posted on Feb, 24 2011 @ 04:09 PM
Originally posted by Boreas
I see lots of strange things but then again, it is the moon. Wish you could zoom in further, though. I mean, come on, we can take snapshots of a
bajillion galaxies but this is the best we can get of that big rock in orbit? Still, thanks for sharing!
If you go to this site
you ca access ~100,000 LROC Narrow Angle Camera (NAC) images with resolutions of
~50cm/pixel. The interface takes some getting used to.
- Center on an area of interest either by entering lat & long (note that entering 0 lat & 180 long will give you access to the far side), or select
"recenter & zoom" for the mouse-action.
- When you've got the area you want, click on "Toggle Layers".
- Select "primary mission" under LROC NACs and click "Update Layers" (You may need to scroll down to do this).
- It may take several (~30) seconds, but a bunch of long, thin, vertical, red rectangles will appear overlaying the main image. Each one of these
represents the footprint of a NAC image pair.
- Back at "mouse-action", select "Get Footprint Info".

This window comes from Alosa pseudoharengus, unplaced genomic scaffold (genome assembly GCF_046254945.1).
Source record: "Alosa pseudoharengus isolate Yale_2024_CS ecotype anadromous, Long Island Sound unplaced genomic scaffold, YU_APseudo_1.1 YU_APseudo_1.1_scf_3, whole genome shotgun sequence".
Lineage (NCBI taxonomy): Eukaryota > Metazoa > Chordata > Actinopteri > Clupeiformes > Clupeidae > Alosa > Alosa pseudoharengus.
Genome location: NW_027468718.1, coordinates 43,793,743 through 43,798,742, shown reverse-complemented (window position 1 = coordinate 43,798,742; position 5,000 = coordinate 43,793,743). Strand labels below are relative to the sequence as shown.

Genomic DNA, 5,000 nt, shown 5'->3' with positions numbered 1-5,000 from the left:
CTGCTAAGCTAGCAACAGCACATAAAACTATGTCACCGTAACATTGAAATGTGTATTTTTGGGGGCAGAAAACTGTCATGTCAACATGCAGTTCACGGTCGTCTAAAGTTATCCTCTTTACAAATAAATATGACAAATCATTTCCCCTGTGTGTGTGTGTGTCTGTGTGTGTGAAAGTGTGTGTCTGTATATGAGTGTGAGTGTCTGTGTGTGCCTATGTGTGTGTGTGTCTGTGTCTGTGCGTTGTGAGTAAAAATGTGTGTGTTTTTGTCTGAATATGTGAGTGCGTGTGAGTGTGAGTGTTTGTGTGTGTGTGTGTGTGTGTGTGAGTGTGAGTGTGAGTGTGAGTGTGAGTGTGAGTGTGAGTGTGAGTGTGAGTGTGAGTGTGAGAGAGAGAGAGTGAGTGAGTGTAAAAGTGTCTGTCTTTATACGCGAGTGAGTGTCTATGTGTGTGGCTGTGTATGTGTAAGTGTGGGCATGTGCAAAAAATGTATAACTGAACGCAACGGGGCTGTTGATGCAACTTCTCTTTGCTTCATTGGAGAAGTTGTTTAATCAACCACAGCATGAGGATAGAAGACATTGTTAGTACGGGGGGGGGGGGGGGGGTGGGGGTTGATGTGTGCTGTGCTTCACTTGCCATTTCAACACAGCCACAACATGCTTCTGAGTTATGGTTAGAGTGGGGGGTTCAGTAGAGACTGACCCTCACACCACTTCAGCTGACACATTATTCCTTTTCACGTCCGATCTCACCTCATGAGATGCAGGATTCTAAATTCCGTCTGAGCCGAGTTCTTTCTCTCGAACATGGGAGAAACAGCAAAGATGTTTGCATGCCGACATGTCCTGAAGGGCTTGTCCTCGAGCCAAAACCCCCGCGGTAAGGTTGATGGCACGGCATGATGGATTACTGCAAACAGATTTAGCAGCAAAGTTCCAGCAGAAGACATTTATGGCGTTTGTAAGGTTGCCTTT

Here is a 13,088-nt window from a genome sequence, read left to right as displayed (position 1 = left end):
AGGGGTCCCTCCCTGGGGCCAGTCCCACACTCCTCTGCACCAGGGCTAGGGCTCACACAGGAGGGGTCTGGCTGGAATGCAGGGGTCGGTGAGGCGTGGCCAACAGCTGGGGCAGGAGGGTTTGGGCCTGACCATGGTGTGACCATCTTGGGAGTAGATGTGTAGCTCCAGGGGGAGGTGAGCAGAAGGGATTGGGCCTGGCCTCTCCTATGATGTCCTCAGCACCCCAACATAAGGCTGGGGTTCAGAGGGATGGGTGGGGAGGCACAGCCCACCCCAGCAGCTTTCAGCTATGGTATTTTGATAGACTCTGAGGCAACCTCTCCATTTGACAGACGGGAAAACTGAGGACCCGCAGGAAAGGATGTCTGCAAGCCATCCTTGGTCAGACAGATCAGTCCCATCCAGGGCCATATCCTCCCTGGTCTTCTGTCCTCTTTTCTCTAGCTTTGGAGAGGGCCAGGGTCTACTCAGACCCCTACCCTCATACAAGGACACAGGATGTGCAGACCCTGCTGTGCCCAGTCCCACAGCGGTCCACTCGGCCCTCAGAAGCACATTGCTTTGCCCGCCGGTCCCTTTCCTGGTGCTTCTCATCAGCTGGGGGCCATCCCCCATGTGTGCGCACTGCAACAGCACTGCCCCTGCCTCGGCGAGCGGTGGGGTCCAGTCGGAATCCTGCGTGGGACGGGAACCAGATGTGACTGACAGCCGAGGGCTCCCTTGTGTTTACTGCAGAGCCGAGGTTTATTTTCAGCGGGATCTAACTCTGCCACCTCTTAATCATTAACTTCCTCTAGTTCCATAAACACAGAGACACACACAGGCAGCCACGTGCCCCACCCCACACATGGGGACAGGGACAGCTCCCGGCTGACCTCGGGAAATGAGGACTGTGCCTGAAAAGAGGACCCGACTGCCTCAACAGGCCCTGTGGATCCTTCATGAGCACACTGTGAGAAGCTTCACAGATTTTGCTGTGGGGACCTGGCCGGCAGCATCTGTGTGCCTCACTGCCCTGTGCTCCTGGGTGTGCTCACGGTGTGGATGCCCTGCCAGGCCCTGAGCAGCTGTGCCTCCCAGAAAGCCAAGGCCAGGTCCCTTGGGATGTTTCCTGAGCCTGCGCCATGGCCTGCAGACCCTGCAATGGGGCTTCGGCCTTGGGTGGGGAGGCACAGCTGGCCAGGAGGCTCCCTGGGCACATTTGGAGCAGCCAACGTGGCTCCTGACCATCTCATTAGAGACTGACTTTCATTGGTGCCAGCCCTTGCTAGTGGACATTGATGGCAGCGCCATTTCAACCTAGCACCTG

- On the main image, click on one of the red footprints. Th page will appear to reload.
- Scroll down to the bottom of the page. You will see a thumbnail of the image-pair you selected. If several footprints overlapped, all of the
thumbnails will be displayed.
- Click on either the left or right image of a thumbnail-pair. A new window will pop-up with the NAC image in a zoomable interface.
- The new window will have all of the photo information including resolution and lat/long of each corner.
One of the ideosynchracies of the NAC image database is that some of the have south (instead of north) at the top, some are mirror-image flips, and
some are both. Compare it with your zoom on the main image to make sure your orientation is understood. I think that the guys at Arizona State
University are concentrating more on getting the images out there and will correct the orientions later.